Kevin Pietersen's second explosive contribution to this match put Nottinghamshire in firm control after Leicestershire had contrived to throw away Virender Sehwag's brilliant work. Chasing an unlikely 402 to win, the home side lost nightwatchman David Masters in the four overs they faced after Nottinghamshire's declaration.
First Sehwag. In a mouth-watering spectacle that encompassed a century-in-a-session on Saturday evening, the brilliant 24-year-old indulged himself handsomely on an easy-paced pitch. Unbeaten on 121 from 122 balls overnight, the 24-year-old had moved on to 137 yesterday morning when his attempt to collect a 26th boundary via a lofted cut fell into the trap Nottinghamshire had laid by posting two third men.
It was an important breakthrough but should not have been the cue for what followed. In the next hour-and-a-half, seven more wickets fell and only 55 runs were scored. Having anticipated something close to parity with the visitors' 326, Leicestershire instead found themselves 83 runs in arrears, collapsing at the hands of left-arm seam and swing bowler Greg Smith (4 for 40) and the Australian leg-spinner, Stuart MacGill (3 for 44).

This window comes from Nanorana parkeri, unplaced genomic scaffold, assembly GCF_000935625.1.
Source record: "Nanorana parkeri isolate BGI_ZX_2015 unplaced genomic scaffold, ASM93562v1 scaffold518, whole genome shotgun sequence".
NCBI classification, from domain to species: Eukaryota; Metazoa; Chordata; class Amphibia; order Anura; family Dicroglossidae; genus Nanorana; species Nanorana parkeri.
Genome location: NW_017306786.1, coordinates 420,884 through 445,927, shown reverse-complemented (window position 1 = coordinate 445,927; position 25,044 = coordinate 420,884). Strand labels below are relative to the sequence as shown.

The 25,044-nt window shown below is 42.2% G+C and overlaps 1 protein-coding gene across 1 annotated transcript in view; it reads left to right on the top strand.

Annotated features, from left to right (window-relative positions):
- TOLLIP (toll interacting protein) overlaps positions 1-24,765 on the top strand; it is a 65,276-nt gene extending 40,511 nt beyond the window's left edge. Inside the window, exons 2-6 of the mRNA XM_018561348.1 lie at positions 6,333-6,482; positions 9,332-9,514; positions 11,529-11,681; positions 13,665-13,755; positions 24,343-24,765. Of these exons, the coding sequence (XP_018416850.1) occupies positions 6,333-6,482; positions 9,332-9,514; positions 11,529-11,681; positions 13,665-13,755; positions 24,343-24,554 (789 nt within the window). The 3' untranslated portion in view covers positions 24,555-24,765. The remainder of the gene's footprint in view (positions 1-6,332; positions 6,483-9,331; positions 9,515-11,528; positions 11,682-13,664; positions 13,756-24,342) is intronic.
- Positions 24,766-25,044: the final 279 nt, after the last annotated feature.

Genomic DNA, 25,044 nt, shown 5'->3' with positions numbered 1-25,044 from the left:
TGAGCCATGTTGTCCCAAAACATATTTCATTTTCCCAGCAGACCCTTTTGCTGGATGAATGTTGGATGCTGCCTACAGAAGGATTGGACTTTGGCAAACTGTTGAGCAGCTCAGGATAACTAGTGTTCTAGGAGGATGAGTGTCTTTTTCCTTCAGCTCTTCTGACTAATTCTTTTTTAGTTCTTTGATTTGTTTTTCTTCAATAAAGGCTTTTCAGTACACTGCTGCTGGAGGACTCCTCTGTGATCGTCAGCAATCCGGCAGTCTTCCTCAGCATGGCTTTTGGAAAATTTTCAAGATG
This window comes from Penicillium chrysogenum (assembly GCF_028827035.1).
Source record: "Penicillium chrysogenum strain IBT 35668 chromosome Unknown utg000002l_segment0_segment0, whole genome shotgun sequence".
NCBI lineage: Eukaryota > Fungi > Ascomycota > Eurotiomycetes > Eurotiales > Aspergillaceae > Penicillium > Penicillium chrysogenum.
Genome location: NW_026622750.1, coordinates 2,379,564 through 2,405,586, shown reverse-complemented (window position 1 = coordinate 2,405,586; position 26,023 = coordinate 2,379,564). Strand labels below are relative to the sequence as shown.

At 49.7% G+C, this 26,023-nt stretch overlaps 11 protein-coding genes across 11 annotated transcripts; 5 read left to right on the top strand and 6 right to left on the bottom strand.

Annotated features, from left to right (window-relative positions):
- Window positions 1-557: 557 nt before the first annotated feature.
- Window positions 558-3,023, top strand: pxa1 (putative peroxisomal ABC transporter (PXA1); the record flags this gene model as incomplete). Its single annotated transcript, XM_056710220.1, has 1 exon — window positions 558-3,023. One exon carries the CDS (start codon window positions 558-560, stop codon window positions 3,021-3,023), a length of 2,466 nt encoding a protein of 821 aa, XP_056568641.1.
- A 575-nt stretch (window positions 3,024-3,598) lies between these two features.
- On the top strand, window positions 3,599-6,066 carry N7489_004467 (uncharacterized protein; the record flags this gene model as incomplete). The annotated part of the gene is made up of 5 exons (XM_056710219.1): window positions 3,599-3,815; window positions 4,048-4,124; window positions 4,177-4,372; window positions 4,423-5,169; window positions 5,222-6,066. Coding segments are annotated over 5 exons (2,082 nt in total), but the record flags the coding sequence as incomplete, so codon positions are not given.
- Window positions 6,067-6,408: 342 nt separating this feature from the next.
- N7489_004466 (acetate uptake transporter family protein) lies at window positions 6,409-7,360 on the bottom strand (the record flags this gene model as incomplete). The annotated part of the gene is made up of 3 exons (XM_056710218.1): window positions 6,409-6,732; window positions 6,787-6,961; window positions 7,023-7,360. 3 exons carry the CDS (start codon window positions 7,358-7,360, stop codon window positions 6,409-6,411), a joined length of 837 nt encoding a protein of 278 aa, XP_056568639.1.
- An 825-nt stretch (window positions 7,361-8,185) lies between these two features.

This was a position Nottinghamshire dare not waste in a match that may come to have a bearing on the relegation issues. Jason Gallian departed cheaply but after Darren Bicknell and Guy Welton had rebuilt the foundations, the dismissal of Bicknell to a fine catch by Paul Nixon ushered in Pietersen.
Currently, there are few more powerful clean hitters than the 6ft 4ins South African. Of his 88 on Saturday, 70 came in boundaries, a feat he repeated yesterday with three sixes and 13 fours, mercilessly punishing Rupesh Amin on his Leicestershire debut.
At one point Pietersen seemed to have invented his own version of Twenty20 cricket, blasting 20 in an over against the unfortunate Amin and failing by only three to do the same to Sehwag in the next. After reaching 51 off 72 balls, he fired the next 16 deliveries for 44 and was clearly furious to be given out caught behind for 95, taking a liberty with the first ball of Charlie Dagnall's return after tea.
There was disappointment, too, for Welton, who fell to a fine catch at short cover when a century looked his for the taking, but more rapid runs from Paul Franks and Chris Cairns looked to have put Nottinghamshire in an impregnable position.Reuse content